Original Article: By Caitlin Randle, Reporter-Telegram |
A Midland family law attorney said his office has been “very busy” with divorce proceedings since the coronavirus pandemic began, and a family counselor said she’s had an increase in people seeking marriage counseling.
The couples who see Kristi Edwards, a licensed counselor and executive director of Centers, don’t necessarily have relationships that are falling apart, she said. But they are looking for help reconnecting with why they got married to begin with.
“We no longer have any breaks in our day that remind us of who we are as a professional or as a person,” Edwards said. “Forever, we have told people when you walk in the door from work, you have to take off one hat and put on another. Those lines are blurred.”
Edwards recommended setting boundaries between work and home life by creating a schedule that would match the hours you’d normally spend in the office. She said waking up at the same time, having meals and taking breaks at the same time, and then stopping work at the same time and spending the remainder of the day with family will help create that boundary.
Combatting any feelings of depression or anxiety a person may be feeling at the individual level will also help their relationships, Edwards said. She recommended people eat healthy, exercise and continue the hobbies they enjoyed before the pandemic.
“You have to eat healthy, you have to get exercise, you have to do the recreational kind of things that you enjoy, because that’s the only thing that’s going to give you the sense of normalcy you had prior to that,” she said.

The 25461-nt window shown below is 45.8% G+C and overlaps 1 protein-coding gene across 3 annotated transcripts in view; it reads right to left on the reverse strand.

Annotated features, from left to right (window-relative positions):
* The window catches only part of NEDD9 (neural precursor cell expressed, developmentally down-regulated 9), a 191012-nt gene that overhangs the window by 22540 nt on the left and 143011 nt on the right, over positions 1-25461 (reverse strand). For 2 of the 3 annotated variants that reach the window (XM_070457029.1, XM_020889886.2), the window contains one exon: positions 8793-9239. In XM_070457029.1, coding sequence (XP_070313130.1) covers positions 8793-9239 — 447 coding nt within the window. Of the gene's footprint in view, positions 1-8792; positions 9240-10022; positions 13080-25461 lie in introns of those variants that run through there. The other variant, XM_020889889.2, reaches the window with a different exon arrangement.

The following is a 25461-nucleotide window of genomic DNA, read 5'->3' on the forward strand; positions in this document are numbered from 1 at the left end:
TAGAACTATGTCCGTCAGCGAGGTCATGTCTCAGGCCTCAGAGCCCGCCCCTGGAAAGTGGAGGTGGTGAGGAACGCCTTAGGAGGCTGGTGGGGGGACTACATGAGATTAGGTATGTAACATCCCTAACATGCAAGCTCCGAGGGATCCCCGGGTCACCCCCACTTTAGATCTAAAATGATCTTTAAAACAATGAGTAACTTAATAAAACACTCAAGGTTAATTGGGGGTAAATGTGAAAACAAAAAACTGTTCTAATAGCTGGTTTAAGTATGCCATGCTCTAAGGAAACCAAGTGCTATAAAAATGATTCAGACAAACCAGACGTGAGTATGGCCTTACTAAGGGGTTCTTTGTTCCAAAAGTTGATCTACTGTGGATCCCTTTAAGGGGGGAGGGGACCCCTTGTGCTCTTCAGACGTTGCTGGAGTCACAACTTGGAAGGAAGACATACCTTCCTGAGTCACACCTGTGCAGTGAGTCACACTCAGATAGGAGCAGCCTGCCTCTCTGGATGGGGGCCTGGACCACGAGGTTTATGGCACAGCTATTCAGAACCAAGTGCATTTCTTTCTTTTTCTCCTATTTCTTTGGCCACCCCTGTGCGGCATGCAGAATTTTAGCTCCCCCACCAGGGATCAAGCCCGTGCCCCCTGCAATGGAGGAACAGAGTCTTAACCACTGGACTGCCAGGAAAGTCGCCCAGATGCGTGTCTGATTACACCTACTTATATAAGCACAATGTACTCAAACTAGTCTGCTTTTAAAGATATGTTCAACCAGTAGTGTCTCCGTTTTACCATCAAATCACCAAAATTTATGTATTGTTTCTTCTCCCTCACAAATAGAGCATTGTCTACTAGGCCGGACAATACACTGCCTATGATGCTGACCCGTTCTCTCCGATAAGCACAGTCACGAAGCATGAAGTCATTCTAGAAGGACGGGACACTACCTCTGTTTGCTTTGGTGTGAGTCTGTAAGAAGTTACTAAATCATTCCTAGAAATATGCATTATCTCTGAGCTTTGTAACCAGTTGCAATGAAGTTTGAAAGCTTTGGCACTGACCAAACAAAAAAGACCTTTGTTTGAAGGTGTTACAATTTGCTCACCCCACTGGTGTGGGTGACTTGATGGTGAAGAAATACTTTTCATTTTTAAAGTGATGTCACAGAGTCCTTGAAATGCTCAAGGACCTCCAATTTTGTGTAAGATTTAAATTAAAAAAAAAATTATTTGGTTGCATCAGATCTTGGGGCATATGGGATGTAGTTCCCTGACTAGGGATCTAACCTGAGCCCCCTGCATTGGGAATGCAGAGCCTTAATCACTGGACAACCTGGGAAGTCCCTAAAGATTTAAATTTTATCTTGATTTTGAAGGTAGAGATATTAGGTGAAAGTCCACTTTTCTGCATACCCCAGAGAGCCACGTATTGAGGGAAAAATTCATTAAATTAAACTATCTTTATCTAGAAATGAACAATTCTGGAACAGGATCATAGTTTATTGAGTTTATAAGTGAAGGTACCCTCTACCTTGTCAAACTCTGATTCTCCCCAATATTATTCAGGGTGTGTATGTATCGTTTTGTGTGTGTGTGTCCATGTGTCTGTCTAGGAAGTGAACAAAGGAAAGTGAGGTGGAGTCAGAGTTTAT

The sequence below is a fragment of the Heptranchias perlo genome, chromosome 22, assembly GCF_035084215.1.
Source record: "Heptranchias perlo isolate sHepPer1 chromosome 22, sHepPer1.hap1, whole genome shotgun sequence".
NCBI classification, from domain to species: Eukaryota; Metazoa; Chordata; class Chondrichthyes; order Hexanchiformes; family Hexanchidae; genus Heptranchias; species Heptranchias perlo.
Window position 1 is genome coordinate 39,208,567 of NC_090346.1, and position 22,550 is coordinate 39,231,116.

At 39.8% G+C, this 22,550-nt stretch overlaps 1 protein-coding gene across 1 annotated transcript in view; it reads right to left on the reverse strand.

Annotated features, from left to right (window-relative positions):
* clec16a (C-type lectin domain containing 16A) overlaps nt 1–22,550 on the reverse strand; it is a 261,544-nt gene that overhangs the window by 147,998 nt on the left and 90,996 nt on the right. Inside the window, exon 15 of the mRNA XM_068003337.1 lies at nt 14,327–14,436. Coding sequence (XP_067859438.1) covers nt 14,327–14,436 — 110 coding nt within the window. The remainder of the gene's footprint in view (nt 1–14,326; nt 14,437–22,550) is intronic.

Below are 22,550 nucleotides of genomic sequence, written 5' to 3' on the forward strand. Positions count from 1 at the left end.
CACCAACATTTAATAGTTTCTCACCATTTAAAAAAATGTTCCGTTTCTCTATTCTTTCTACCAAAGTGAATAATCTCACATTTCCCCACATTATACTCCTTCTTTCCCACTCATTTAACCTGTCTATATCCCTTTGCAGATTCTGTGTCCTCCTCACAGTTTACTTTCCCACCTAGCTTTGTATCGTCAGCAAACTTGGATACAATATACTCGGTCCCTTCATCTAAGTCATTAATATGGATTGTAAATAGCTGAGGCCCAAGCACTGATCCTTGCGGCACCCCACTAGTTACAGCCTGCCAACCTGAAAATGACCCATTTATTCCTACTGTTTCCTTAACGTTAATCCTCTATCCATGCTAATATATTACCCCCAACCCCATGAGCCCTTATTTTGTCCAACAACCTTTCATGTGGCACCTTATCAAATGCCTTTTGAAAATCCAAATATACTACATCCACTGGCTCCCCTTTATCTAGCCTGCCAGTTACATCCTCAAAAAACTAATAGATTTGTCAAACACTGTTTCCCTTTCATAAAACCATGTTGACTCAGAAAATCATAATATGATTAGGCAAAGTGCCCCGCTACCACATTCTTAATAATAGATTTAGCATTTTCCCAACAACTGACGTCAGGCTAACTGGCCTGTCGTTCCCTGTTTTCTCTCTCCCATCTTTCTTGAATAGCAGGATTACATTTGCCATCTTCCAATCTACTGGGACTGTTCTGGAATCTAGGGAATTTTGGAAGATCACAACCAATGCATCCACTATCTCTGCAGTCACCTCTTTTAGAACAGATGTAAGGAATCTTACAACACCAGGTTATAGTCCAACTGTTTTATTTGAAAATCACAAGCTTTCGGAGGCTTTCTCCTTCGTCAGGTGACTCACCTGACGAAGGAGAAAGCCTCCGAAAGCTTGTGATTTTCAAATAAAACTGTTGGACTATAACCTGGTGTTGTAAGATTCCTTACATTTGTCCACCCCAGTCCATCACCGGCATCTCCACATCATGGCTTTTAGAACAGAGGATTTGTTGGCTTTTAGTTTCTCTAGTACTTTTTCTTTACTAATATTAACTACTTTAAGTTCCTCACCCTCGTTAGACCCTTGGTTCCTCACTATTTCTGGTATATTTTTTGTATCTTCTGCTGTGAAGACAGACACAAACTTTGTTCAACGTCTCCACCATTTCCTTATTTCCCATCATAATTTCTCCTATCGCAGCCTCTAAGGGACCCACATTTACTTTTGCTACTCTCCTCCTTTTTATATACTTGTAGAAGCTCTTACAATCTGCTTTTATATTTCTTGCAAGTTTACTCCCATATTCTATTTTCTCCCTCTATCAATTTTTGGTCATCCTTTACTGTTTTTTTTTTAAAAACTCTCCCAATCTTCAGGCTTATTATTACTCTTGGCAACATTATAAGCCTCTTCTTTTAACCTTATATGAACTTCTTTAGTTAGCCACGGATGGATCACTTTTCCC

Creating a space within your home where you can get solitude and recharge for about 30 minutes a day will also help lessen the strain that constant time together can put on marriages, Edwards said.
But taking these steps may not be enough for marriages that were in trouble before coronavirus. Edwards said in cases where couples already felt as if they no longer enjoyed time together or had common interests, the pandemic will exacerbate those issues.
“And it’s not just divorces; it’s child custody matters,” he said.
But despite an increase in family law cases, there hasn’t been a noticeable backlog in moving those cases through the court system, Moravcik said. He said a smooth transition to holding hearings through online platforms has allowed family cases to continue forward.
“There are some exceptions, but I’d say 90 percent of the hearings are held on Zoom,” he said. “And the courts and attorneys appear to have made a real good adjustment in that regard, in learning the hardware and software. It’s working out pretty good.”